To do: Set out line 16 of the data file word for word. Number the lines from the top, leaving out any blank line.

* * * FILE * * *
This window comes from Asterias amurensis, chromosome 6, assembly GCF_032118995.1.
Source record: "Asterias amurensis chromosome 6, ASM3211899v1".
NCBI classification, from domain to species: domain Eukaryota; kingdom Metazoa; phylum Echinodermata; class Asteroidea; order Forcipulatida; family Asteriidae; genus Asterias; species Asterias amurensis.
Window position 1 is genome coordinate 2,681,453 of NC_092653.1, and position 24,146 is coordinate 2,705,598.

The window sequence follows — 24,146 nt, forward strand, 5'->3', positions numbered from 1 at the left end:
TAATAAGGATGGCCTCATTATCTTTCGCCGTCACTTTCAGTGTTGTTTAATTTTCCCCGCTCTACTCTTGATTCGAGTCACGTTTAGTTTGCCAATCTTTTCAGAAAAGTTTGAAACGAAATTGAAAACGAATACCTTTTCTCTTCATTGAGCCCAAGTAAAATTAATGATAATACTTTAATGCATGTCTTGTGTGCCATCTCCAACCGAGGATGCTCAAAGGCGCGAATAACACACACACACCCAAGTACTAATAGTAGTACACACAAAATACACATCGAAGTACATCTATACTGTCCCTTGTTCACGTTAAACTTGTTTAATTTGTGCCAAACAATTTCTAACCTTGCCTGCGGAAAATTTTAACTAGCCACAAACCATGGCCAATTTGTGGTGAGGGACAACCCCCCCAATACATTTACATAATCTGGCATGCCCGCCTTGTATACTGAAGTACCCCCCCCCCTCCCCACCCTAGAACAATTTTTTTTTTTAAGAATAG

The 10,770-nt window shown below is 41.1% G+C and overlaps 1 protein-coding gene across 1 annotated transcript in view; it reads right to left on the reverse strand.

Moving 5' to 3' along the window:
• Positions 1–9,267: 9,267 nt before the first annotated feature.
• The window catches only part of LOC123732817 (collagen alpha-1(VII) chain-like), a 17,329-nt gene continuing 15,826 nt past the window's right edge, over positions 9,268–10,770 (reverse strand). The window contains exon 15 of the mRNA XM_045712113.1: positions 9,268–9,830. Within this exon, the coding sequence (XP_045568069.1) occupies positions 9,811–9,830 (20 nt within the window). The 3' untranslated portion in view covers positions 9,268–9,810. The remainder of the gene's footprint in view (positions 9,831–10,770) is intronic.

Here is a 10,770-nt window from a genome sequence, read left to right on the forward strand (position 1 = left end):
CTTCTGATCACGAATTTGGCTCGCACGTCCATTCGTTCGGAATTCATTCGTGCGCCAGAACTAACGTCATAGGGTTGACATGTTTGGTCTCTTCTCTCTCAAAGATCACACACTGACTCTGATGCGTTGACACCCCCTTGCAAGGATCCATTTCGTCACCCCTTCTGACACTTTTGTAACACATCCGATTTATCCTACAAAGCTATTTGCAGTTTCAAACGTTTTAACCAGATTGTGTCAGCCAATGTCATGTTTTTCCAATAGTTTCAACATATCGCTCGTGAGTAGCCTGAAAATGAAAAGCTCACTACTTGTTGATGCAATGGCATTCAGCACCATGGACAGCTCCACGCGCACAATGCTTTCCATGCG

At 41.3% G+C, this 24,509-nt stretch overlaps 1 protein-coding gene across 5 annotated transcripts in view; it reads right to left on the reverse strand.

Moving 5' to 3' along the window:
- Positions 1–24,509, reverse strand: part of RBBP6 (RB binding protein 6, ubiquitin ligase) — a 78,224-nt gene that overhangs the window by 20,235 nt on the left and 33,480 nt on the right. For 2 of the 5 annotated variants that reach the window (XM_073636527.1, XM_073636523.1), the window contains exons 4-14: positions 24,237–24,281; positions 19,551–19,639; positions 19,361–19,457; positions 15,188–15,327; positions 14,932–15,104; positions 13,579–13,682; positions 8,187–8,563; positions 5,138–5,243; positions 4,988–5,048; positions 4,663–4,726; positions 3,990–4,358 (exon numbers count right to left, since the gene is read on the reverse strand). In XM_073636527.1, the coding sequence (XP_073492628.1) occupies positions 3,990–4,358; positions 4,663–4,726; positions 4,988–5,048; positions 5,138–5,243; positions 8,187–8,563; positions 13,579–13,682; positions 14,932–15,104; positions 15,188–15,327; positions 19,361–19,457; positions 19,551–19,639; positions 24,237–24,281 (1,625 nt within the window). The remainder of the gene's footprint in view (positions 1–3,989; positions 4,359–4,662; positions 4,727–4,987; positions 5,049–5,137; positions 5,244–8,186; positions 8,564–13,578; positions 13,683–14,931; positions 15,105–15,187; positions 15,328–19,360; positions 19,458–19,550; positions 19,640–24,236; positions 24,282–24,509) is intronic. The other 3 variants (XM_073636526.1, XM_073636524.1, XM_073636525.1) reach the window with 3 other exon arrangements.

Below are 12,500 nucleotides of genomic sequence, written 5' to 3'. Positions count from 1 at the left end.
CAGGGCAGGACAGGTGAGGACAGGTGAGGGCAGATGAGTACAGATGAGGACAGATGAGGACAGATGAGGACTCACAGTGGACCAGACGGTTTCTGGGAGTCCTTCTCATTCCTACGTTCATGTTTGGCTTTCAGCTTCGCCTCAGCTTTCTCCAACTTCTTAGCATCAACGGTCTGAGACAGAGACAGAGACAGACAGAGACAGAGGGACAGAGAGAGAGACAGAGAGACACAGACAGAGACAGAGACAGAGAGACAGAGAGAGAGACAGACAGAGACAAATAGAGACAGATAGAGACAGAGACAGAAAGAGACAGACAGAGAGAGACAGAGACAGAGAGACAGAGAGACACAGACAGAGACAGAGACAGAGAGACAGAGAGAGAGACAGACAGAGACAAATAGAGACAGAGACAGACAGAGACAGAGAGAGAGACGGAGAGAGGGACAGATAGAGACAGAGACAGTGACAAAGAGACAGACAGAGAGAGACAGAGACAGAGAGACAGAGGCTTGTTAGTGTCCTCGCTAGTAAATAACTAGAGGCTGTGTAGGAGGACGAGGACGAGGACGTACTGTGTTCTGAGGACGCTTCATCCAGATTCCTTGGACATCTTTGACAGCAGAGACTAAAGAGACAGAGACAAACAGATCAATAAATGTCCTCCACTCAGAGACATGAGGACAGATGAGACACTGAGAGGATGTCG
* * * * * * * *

Below are 12,500 nucleotides of genomic sequence, written 5' to 3'. Positions count from 1 at the left end.